In New York, as the city’s monkeypox outbreak spiraled out of control, the medical professionals who worked there fought over whether to advise people to avoid anonymous sexual encounters to reduce the risk of the disease. Instead, in an effort to avoid stigma against gay and bisexual men, the city’s public health department put out advice to cover sores and avoid kissing if having sex while sick with monkeypox. As some doctors within the department argued, that’s not medically sound advice.
The shadow of the abysmal public health response to HIV looms over any effort to give advice about another epidemic that seems at this point to be primarily spreading among gay and bisexual men.
But the way to avoid the mistakes of HIV isn’t to say nothing, or give subpar medical advice to influence public opinion. It’s to move mountains to make vaccines available, while speaking clearly and plainly about which populations are at elevated risk and advising sick people to avoid high-risk activities.
The WHO, at the very least, seems to be learning its lesson — last week WHO Director-General Tedros Adhanom Ghebreyesus urged men who have sex with men to at least temporarily consider reducing their number of partners to protect themselves and limit further monkeypox spread.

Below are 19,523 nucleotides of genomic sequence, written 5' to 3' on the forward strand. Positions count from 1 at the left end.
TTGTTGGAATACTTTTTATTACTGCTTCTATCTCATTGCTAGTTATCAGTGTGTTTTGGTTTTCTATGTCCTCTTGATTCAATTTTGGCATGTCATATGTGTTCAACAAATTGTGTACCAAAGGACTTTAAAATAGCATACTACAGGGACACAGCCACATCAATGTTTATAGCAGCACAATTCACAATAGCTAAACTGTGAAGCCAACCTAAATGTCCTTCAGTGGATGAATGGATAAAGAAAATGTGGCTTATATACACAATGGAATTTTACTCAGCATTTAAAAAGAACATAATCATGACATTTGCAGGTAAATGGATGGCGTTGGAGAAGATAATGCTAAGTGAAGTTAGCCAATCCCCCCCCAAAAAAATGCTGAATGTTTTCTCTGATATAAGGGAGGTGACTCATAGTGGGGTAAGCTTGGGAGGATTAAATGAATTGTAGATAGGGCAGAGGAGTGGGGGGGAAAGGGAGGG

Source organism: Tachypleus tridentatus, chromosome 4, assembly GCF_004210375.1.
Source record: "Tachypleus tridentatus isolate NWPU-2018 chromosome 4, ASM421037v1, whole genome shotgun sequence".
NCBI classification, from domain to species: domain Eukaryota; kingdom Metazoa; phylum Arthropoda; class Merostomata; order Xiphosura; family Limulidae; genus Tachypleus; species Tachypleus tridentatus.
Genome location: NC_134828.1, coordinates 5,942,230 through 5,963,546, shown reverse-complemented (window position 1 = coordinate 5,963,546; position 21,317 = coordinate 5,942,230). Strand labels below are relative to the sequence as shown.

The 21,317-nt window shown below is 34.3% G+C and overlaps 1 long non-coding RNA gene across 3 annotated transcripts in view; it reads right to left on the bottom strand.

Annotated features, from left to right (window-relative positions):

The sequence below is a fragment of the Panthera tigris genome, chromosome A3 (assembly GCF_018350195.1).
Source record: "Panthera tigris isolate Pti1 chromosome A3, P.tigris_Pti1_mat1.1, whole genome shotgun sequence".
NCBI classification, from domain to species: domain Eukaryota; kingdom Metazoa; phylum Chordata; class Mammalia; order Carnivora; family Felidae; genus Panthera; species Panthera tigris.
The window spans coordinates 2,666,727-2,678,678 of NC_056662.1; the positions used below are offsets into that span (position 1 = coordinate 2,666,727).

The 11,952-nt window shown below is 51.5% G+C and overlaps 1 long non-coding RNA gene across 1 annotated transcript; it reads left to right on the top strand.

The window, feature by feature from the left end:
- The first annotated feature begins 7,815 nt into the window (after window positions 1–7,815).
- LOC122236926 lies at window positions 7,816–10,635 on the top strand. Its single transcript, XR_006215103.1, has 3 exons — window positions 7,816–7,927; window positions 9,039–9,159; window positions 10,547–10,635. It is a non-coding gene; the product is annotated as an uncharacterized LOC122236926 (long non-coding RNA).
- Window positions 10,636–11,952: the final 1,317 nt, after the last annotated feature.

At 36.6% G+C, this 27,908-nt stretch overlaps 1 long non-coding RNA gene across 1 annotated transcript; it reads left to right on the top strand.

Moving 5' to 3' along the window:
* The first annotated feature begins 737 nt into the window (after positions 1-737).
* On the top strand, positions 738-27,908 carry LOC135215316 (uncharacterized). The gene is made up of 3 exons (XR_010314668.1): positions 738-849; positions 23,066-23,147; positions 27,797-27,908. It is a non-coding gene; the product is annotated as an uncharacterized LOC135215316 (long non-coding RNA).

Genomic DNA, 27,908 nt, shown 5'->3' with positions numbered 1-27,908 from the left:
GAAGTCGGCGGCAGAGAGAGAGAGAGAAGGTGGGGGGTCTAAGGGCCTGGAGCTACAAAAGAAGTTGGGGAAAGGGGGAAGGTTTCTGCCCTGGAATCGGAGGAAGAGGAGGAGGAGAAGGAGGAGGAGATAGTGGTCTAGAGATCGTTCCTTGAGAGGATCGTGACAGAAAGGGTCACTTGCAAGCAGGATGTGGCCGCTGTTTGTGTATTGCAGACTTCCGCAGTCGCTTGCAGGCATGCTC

During Covid, we tried the approach where public health officials tell partial truths and limit information in an attempt to reduce stigma or get better behavior from the public. What we learned was that it doesn’t work. People don’t like being manipulated, and they look to non-official sources if they think official forces aren’t telling it straight.
Public trust is a scarce and valuable resource. Our plans to combat stigma, avoid panic, and inform the public have to build that trust, not squander it, or we’ll be handicapped when we need our institutions most.
A version of this story was initially published in the Future Perfect newsletter. Sign up here to subscribe!
Author: Kelsey Piper